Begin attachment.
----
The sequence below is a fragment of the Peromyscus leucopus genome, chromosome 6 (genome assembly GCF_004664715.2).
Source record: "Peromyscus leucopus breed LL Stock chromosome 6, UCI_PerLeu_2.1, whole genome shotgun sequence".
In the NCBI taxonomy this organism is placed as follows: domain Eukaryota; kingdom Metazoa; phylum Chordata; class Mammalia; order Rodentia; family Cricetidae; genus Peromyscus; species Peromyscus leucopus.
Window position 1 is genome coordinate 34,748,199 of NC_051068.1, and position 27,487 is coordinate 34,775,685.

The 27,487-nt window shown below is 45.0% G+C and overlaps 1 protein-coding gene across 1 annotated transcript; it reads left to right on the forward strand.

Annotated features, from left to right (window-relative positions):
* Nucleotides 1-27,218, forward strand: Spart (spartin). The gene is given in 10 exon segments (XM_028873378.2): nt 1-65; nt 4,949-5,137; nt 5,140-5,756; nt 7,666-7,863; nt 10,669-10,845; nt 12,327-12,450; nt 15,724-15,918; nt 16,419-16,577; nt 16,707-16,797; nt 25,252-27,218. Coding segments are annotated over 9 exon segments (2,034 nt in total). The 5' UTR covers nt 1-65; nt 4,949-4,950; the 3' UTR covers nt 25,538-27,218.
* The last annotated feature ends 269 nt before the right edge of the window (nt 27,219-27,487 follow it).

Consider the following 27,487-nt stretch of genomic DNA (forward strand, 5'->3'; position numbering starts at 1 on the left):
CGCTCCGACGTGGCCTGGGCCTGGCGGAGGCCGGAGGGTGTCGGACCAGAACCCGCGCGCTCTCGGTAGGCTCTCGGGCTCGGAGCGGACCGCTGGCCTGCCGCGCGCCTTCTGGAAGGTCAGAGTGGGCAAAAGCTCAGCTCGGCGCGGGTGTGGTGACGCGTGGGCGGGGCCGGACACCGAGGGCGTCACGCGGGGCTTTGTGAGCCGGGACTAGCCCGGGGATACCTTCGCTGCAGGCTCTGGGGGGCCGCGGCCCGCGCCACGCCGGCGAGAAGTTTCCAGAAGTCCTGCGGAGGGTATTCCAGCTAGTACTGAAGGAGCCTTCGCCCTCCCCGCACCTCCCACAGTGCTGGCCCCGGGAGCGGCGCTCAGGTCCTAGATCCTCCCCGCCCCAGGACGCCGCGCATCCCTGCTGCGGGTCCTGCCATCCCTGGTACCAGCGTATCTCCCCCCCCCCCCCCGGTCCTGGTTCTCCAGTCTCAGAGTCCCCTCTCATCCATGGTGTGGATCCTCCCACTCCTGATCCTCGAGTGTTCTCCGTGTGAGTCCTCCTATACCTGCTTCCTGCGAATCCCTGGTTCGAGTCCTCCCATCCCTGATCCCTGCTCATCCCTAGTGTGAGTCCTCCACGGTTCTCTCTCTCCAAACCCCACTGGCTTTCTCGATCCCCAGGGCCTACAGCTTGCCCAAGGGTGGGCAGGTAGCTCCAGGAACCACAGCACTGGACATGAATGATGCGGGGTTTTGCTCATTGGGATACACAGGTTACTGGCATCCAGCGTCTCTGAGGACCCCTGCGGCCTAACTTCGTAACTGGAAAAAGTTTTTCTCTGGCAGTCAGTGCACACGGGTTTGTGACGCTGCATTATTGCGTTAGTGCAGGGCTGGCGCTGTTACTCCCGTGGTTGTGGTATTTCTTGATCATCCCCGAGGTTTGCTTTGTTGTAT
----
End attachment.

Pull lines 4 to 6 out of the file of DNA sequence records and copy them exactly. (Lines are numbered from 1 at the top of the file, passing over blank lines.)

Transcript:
Window position 1 is genome coordinate 34,748,199 of NC_051068.1, and position 27,487 is coordinate 34,775,685.

The 27,487-nt window shown below is 45.0% G+C and overlaps 1 protein-coding gene across 1 annotated transcript; it reads left to right on the forward strand.

Annotated features, from left to right (window-relative positions):